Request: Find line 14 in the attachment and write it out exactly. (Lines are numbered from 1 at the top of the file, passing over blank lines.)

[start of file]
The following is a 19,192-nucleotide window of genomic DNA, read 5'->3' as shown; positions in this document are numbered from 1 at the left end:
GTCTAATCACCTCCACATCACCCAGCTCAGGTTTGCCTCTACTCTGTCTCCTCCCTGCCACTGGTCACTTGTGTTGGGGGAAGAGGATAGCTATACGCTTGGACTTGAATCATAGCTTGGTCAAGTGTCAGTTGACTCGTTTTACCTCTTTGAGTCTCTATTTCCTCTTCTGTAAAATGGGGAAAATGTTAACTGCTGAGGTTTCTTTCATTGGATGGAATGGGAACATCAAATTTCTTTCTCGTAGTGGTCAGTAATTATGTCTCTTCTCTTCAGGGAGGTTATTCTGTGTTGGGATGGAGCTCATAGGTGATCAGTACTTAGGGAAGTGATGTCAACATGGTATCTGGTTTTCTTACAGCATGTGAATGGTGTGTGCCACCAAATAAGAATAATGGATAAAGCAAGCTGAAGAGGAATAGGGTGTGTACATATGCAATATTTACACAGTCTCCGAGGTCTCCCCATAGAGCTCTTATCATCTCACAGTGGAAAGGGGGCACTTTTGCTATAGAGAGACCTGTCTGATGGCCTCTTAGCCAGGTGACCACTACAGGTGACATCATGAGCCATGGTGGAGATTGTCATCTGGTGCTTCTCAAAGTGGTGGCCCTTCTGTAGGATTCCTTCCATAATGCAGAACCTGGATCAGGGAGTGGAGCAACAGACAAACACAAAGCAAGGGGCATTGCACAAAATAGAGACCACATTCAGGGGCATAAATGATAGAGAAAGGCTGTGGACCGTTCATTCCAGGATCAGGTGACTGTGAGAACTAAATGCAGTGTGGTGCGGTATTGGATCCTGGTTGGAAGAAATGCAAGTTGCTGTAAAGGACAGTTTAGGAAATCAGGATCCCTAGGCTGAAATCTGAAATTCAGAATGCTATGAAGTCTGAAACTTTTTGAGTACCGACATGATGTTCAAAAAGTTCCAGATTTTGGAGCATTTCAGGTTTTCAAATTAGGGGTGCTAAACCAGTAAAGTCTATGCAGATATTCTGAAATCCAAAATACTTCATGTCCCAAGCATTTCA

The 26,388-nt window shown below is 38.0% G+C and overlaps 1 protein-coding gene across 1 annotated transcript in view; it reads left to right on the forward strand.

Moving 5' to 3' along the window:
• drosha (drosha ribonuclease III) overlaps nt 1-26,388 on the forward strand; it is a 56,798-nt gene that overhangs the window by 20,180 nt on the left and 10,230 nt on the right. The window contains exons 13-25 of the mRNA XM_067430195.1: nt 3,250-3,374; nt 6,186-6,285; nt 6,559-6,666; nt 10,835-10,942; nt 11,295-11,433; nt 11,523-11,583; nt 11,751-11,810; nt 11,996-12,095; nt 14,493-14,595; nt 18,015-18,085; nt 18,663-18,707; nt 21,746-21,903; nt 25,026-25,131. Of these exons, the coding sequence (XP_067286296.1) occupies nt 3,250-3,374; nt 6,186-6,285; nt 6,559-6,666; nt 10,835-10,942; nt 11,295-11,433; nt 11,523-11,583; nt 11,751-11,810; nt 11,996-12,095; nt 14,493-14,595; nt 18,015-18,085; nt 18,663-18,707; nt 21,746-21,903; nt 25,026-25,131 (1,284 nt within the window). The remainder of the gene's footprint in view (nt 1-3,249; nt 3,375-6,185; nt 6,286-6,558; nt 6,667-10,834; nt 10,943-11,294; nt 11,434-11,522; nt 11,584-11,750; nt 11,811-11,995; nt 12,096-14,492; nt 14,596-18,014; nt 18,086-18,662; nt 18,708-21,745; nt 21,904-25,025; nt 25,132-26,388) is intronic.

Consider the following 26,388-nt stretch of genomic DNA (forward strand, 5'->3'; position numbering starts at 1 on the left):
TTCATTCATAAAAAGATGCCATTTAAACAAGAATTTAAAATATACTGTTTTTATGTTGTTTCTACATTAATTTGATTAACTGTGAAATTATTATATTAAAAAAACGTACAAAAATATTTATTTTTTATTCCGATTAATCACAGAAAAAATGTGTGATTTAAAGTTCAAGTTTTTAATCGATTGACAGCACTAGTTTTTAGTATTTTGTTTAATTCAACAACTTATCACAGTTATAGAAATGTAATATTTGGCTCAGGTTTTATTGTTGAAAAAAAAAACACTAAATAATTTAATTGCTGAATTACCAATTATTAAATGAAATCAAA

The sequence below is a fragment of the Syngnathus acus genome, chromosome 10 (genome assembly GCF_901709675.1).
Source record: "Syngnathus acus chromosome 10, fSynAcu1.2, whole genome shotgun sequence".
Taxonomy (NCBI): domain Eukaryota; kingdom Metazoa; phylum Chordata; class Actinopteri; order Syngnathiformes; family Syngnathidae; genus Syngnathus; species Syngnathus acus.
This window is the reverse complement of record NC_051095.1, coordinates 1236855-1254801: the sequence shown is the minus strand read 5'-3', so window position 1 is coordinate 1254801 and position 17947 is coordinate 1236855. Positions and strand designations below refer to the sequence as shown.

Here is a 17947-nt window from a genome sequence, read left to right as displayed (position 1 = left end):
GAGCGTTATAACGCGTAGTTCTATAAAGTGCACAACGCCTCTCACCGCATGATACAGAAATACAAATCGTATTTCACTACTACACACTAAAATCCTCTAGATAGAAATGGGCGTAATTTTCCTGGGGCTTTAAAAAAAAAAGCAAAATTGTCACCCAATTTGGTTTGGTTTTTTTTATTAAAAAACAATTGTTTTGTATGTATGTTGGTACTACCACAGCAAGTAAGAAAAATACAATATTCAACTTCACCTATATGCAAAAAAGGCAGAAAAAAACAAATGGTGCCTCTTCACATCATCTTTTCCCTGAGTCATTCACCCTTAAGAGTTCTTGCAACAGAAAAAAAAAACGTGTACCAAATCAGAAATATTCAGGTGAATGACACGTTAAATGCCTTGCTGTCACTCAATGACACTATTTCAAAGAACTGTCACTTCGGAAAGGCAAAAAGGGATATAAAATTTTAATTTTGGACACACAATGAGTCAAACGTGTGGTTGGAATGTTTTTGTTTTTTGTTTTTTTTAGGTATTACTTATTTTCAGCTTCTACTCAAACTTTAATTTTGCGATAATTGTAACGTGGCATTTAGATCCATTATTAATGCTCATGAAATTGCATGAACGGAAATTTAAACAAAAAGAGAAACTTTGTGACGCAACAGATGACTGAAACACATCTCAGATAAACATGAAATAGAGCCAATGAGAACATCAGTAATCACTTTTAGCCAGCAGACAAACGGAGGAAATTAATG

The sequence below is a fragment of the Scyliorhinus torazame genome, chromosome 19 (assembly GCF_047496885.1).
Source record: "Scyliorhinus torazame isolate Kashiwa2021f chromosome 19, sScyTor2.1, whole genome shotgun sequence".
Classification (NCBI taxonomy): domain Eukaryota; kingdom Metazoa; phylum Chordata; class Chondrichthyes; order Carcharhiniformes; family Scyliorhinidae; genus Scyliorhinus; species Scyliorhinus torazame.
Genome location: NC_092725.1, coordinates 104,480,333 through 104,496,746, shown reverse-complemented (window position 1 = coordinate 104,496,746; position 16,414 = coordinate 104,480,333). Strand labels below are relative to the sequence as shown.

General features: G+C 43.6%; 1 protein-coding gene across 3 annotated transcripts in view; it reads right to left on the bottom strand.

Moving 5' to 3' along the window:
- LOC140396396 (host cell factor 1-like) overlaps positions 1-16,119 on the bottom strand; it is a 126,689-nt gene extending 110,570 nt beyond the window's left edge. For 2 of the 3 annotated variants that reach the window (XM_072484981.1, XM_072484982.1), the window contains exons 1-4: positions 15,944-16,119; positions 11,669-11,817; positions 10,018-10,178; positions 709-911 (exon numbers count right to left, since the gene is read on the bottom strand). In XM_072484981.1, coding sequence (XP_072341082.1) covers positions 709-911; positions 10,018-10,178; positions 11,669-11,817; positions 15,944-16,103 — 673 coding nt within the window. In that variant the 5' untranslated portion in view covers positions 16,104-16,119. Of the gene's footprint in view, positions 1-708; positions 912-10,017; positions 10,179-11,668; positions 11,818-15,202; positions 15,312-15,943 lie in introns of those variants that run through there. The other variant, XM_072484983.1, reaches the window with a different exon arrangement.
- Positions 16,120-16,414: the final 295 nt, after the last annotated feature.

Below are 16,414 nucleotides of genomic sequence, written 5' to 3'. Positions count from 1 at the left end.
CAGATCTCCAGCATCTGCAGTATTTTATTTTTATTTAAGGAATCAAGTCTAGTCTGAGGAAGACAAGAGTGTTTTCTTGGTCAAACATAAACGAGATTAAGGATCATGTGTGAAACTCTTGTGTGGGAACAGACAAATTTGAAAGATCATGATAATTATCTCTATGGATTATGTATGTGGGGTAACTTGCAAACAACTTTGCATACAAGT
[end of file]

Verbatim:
The sequence below is a fragment of the Scyliorhinus torazame genome, chromosome 19 (assembly GCF_047496885.1).